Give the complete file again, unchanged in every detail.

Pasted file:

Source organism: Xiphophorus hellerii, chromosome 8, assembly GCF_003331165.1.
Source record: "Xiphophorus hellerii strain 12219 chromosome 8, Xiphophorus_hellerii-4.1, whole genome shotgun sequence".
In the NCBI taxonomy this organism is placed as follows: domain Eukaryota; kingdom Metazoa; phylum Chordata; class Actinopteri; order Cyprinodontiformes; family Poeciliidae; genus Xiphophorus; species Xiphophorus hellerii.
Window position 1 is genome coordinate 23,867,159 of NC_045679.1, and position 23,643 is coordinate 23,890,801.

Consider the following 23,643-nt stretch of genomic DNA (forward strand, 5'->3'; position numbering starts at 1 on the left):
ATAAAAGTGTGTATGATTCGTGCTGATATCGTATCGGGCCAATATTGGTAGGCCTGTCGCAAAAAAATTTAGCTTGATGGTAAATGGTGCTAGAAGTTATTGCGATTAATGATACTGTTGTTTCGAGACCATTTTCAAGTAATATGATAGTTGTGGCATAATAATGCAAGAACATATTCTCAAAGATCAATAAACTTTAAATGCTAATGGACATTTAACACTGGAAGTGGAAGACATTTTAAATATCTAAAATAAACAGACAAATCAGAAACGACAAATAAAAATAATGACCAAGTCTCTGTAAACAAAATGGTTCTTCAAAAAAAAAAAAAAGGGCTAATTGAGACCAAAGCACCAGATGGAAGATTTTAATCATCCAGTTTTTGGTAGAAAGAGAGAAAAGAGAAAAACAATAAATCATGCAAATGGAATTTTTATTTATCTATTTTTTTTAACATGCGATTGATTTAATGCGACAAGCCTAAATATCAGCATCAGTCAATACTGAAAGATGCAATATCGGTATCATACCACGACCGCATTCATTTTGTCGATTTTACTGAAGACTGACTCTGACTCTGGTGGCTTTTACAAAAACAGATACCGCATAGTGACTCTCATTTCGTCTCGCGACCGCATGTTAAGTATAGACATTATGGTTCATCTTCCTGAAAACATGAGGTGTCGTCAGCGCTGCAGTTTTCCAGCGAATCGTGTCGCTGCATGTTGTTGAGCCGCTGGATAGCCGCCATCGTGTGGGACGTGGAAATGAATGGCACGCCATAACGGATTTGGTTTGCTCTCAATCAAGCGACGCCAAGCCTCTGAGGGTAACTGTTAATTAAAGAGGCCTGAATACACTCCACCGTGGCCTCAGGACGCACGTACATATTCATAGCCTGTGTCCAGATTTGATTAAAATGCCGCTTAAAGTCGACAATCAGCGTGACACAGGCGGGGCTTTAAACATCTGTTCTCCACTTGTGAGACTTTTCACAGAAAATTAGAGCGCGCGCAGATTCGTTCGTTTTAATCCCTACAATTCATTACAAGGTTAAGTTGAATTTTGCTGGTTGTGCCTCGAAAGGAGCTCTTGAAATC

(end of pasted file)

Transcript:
Source organism: Xiphophorus hellerii, chromosome 8, assembly GCF_003331165.1.
Source record: "Xiphophorus hellerii strain 12219 chromosome 8, Xiphophorus_hellerii-4.1, whole genome shotgun sequence".
In the NCBI taxonomy this organism is placed as follows: domain Eukaryota; kingdom Metazoa; phylum Chordata; class Actinopteri; order Cyprinodontiformes; family Poeciliidae; genus Xiphophorus; species Xiphophorus hellerii.
Window position 1 is genome coordinate 23,867,159 of NC_045679.1, and position 23,643 is coordinate 23,890,801.

Consider the following 23,643-nt stretch of genomic DNA (forward strand, 5'->3'; position numbering starts at 1 on the left):
ATAAAAGTGTGTATGATTCGTGCTGATATCGTATCGGGCCAATATTGGTAGGCCTGTCGCAAAAAAATTTAGCTTGATGGTAAATGGTGCTAGAAGTTATTGCGATTAATGATACTGTTGTTTCGAGACCATTTTCAAGTAATATGATAGTTGTGGCATAATAATGCAAGAACATATTCTCAAAGATCAATAAACTTTAAATGCTAATGGACATTTAACACTGGAAGTGGAAGACATTTTAAATATCTAAAATAAACAGACAAATCAGAAACGACAAATAAAAATAATGACCAAGTCTCTGTAAACAAAATGGTTCTTCAAAAAAAAAAAAAAGGGCTAATTGAGACCAAAGCACCAGATGGAAGATTTTAATCATCCAGTTTTTGGTAGAAAGAGAGAAAAGAGAAAAACAATAAATCATGCAAATGGAATTTTTATTTATCTATTTTTTTTAACATGCGATTGATTTAATGCGACAAGCCTAAATATCAGCATCAGTCAATACTGAAAGATGCAATATCGGTATCATACCACGACCGCATTCATTTTGTCGATTTTACTGAAGACTGACTCTGACTCTGGTGGCTTTTACAAAAACAGATACCGCATAGTGACTCTCATTTCGTCTCGCGACCGCATGTTAAGTATAGACATTATGGTTCATCTTCCTGAAAACATGAGGTGTCGTCAGCGCTGCAGTTTTCCAGCGAATCGTGTCGCTGCATGTTGTTGAGCCGCTGGATAGCCGCCATCGTGTGGGACGTGGAAATGAATGGCACGCCATAACGGATTTGGTTTGCTCTCAATCAAGCGACGCCAAGCCTCTGAGGGTAACTGTTAATTAAAGAGGCCTGAATACACTCCACCGTGGCCTCAGGACGCACGTACATATTCATAGCCTGTGTCCAGATTTGATTAAAATGCCGCTTAAAGTCGACAATCAGCGTGACACAGGCGGGGCTTTAAACATCTGTTCTCCACTTGTGAGACTTTTCACAGAAAATTAGAGCGCGCGCAGATTCGTTCGTTTTAATCCCTACAATTCATTACAAGGTTAAGTTGAATTTTGCTGGTTGTGCCTCGAAAGGAGCTCTTGAAATC